One day in class, he was inspired by UT President William L. Prather, who ended his speeches to the student body with the statement, "The eyes of Texas are upon you," sometimes adding, "You cannot get away." The phrase became a running campus joke. Prather borrowed the phrase from his own college president, General Robert E. Lee, who often told students at Washington University, "Remember, gentlemen, the eyes of the South are upon you." Sinclair wrote a song titled The Eyes of Texas Are Upon You which was set to the tune of I’ve Been Working on the Railroad. The song was first sung by the Glee Club quartet at a minstrel show held on May 12, 1903, to benefit the University’s track team.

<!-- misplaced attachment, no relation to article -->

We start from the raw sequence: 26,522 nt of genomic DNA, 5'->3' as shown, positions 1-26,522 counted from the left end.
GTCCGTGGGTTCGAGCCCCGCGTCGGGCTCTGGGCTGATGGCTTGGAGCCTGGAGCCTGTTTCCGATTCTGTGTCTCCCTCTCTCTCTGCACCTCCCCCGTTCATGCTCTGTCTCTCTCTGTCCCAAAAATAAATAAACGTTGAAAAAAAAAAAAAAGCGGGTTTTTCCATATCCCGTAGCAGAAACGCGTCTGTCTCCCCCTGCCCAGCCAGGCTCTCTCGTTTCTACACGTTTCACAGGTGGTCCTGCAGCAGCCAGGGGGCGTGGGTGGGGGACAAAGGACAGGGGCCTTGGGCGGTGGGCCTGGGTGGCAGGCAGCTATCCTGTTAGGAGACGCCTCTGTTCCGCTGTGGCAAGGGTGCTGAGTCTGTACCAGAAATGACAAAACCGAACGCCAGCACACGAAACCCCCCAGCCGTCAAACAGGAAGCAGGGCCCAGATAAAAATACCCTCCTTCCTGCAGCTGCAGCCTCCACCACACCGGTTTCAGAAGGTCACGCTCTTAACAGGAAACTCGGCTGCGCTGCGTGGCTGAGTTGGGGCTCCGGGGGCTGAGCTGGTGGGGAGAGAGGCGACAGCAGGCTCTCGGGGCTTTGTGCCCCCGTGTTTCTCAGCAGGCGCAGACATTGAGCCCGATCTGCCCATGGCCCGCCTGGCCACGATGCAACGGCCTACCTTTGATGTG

After graduating from UT in 1904, Sinclair tried farming near Artesia Wells in La Salle County. He returned to his family’s dairy farm following his father’s death in 1908. Around 1923, Sinclair moved to New York City, where he became a partner in a tax and investment advisory service and, in 1945, married Stella C. Anderson of San Antonio. Sinclair died in New York on January 4, 1947, and is buried with his wife in the Masonic Cemetery in San Antonio.
29° 25.184, -098° 28.158
Alamo Masonic Cemetery